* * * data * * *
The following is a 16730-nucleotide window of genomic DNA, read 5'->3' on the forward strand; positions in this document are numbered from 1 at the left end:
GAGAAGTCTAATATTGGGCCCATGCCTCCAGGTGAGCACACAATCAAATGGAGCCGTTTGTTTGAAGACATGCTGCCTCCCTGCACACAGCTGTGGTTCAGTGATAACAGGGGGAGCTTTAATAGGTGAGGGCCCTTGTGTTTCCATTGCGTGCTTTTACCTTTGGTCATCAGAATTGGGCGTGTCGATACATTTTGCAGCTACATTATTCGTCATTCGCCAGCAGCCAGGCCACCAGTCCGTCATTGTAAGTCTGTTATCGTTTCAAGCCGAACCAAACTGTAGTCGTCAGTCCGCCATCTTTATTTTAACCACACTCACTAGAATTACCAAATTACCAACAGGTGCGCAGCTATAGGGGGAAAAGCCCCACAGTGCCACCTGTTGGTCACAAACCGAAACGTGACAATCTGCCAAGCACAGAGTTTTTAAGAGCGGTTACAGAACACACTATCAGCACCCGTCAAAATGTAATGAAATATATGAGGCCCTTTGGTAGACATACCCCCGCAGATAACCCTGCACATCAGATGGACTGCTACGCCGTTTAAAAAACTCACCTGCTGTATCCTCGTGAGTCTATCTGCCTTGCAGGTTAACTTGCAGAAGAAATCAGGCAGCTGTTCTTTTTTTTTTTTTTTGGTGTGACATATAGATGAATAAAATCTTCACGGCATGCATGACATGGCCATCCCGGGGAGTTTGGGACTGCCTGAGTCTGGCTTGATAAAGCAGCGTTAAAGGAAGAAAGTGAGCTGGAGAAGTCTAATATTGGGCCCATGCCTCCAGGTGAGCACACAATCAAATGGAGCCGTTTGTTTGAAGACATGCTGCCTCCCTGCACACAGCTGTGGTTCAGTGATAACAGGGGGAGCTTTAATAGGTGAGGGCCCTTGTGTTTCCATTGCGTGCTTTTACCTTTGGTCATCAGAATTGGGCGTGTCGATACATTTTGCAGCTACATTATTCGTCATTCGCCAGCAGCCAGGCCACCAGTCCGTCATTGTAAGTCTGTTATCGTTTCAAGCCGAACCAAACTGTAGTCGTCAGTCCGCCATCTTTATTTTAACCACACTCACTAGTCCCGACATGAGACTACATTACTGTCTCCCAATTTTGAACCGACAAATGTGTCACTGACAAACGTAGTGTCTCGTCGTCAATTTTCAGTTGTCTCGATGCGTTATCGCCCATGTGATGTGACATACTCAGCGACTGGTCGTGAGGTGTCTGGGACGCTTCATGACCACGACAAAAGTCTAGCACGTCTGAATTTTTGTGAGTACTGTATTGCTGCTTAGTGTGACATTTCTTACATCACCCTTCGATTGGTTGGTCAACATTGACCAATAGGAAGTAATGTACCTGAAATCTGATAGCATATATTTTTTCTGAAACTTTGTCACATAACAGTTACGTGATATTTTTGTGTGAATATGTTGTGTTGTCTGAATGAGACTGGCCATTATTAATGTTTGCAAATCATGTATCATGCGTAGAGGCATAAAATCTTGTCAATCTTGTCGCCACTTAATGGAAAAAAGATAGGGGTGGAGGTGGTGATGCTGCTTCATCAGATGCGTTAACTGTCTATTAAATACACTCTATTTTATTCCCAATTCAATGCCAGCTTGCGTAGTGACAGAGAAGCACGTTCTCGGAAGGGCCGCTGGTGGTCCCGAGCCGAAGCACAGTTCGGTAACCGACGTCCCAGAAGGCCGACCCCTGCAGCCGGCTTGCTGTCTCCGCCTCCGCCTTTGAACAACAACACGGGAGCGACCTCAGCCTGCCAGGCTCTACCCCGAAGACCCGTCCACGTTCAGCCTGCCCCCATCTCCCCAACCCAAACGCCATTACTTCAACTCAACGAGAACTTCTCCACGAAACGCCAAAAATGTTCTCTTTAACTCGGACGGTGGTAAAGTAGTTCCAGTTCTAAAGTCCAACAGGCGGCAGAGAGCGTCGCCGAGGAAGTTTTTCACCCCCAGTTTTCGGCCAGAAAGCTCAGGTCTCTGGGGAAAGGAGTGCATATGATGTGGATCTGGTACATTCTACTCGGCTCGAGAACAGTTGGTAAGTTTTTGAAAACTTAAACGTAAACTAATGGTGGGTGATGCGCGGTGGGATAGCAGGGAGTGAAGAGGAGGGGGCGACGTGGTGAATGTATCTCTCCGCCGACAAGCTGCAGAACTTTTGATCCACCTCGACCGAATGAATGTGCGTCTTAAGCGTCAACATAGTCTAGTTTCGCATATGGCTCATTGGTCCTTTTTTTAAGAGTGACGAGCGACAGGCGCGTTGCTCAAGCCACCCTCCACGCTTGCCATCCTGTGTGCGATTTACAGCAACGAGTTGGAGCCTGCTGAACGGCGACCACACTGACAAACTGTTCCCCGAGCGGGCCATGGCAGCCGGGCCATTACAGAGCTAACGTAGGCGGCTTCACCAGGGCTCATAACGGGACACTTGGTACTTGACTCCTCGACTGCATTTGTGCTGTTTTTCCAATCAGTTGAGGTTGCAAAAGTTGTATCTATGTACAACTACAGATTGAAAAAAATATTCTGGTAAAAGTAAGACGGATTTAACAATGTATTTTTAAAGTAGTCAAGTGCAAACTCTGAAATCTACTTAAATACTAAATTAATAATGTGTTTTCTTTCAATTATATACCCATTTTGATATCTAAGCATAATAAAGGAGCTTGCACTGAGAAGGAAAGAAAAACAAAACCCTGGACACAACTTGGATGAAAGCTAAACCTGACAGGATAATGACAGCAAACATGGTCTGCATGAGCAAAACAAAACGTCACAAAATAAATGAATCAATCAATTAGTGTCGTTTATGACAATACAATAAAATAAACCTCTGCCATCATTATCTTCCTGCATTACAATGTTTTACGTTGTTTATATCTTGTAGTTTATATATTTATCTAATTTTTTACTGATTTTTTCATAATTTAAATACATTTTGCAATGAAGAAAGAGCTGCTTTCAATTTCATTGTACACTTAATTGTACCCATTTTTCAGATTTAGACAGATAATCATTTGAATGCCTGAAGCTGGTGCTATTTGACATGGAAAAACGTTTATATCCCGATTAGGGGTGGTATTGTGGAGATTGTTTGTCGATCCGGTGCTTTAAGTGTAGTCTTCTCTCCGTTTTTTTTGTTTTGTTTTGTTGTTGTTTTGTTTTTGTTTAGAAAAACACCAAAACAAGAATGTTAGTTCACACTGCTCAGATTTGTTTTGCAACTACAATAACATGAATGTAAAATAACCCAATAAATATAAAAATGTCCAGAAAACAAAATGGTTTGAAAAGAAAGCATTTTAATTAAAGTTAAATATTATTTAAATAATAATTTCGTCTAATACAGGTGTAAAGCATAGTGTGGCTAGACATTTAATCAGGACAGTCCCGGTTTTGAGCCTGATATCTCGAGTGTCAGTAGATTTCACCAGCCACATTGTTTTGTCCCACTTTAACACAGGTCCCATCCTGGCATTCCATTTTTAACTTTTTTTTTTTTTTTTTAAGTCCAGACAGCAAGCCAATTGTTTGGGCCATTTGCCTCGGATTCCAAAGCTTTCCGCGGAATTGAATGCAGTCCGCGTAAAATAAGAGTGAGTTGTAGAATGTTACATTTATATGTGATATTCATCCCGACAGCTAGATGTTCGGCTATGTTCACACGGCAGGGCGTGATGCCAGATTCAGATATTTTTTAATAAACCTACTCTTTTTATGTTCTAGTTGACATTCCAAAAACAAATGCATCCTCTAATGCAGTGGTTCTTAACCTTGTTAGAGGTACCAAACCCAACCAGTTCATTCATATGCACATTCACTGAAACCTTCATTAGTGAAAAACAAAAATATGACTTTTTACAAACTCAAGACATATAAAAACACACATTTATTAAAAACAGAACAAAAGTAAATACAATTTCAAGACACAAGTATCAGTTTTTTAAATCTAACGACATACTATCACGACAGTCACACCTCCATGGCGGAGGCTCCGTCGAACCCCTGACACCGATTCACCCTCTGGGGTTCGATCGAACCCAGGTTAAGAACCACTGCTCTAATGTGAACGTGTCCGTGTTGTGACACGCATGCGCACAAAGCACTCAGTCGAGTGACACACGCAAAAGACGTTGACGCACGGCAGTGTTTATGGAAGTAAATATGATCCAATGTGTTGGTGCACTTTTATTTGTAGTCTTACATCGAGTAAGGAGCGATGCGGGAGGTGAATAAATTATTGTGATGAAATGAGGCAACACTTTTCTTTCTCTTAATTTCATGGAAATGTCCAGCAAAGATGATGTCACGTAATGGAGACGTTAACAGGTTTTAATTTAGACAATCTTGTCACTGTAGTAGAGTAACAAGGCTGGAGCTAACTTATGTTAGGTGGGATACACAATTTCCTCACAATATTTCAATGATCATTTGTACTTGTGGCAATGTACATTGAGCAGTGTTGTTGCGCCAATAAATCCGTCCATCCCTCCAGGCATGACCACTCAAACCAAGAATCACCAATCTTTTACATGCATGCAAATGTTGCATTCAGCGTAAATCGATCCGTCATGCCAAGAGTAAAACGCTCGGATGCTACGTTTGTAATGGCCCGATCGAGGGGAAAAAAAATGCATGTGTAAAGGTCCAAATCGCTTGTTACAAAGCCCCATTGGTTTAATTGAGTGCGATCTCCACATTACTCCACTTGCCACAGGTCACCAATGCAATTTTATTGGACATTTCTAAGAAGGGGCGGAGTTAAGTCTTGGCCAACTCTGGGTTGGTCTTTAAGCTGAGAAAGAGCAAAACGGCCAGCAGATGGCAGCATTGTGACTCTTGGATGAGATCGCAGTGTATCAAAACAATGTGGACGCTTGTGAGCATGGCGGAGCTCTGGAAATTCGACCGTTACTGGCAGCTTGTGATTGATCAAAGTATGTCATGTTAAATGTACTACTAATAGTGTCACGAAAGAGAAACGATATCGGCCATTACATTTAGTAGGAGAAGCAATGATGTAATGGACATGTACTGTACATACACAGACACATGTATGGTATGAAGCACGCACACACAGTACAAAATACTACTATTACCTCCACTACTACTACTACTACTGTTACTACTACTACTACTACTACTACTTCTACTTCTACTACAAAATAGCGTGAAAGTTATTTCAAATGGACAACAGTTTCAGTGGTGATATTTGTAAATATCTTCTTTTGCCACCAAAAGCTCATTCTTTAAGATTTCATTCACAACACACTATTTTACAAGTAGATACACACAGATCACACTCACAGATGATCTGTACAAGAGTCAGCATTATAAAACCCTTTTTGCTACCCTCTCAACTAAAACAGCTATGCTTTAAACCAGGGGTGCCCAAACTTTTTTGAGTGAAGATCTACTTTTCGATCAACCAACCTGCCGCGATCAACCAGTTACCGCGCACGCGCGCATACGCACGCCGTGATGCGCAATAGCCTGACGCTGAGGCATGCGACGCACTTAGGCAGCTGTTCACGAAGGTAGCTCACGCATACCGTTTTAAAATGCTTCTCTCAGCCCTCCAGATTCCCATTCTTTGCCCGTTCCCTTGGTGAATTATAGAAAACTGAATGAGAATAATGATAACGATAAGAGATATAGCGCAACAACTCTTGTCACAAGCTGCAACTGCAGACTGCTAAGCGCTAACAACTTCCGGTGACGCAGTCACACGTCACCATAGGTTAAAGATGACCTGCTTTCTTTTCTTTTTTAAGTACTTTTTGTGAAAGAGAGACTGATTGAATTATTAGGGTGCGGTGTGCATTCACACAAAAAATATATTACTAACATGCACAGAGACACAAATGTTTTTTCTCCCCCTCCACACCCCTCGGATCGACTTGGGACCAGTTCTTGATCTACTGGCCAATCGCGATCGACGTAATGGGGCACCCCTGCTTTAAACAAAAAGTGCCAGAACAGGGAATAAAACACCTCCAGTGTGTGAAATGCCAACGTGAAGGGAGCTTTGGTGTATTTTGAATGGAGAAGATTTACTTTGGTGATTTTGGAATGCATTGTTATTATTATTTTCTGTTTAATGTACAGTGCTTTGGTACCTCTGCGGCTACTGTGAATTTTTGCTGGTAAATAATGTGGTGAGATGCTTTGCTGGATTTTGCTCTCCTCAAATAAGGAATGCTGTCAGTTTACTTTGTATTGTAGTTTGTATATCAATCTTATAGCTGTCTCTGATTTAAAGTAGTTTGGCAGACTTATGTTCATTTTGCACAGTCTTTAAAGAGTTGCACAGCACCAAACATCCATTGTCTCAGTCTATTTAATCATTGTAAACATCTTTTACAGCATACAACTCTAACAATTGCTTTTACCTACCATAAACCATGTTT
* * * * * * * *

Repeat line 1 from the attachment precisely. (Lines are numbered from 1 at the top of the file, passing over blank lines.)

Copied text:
The following is a 16730-nucleotide window of genomic DNA, read 5'->3' on the forward strand; positions in this document are numbered from 1 at the left end: